Leading Group Circle for Preschoolers

I’ve stepped into developmental preschools to provide direct individual and group therapy, as well as worked in preschool settings for phonological processes, hard of hearing children, and language preschools. In all of these programs, I have used group circle time for language - sometimes connecting it to the preschool teacher’s group circle, and sometimes creating my own. Either way, there are a few critical components to decide before tackling a group circle.

1. What are each student’s goals? No matter what you decide to use for materials, group circle needs to address goals for each student. In very low functioning classrooms, picture exchange systems and AAC may have to be incorporated into each activity.

2. How will I target pragmatics? Group circle is a great way to work on naming classmates, turn taking, and requesting. Depending on students’ ability levels, this can look different for each student. I have students interact during different activities in the order they are sitting, that way we can focus on turn taking. For example: little Johnny picks a vocabulary item from the box. “After Johnny, who’s turn is it?” Point at the next student if need be.

3. Time for collaboration! When entering a classroom that is not your own, you do not want to supplant the teacher. Involving the preschool teacher in your planning helps not only the students, but the entire team be more effective in how the skills targeted in group circle are carried over into the classroom. The most basic collaboration should include any themes the preschool is doing to hopefully tie together the language skills with vocabulary being taught in the classroom. This also serves to open communication between the teacher (and any support staff) with what kind of help you will require during group circle to target goals, for example, being able to say “I need him to say ‘my turn’ or sign ‘me’ before he can come forward.”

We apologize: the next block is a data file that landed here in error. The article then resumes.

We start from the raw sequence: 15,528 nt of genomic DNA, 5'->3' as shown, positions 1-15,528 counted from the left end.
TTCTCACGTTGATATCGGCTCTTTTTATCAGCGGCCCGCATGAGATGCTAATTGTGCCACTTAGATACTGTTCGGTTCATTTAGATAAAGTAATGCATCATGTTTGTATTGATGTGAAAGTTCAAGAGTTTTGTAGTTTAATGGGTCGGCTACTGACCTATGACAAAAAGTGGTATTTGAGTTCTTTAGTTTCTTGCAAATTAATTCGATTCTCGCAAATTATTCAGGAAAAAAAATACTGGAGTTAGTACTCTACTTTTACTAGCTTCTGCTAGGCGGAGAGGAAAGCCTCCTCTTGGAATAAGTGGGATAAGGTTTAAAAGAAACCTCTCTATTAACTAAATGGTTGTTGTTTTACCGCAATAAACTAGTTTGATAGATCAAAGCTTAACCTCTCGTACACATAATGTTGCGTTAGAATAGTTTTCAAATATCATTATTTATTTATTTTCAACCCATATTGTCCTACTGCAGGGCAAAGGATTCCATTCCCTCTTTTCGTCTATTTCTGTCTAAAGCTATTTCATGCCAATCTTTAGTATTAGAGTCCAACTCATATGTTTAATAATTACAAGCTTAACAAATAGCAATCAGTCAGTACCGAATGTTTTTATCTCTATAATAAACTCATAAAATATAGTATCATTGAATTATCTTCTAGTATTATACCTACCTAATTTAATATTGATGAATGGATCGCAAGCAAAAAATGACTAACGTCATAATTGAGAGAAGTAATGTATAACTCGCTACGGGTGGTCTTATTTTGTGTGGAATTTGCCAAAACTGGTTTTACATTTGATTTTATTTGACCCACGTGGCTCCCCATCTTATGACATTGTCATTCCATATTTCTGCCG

4. What will my routine be? Routines are important for children who need structure as well as those who have difficulty with transitions. Transitioning into group circle, or switching from the classroom teacher to the SLP can be difficult for some students when they do not know what to expect. Transitioning with a specific song or a visual system can aid with this. Also, ending group circle with the same expectation, such as saying “all done” helps build closure for the activity.

5. How will I target carry over? There are three parts to carry over with group circle: 1) Being in the classroom for speech instead of heading to the speech room helps build the expectation of using the skill in the classroom, as well as gives the preschool staff a heads up to your expectations of each student. 2) Collaboration with the teacher also leads to carry over of skills into the classroom. 3) Put simply: homework. Creating basic activities that can be sent home as homework or completed in group circle and then sent home for students to share with their parents can be great ways to expand therapy outside of group circle.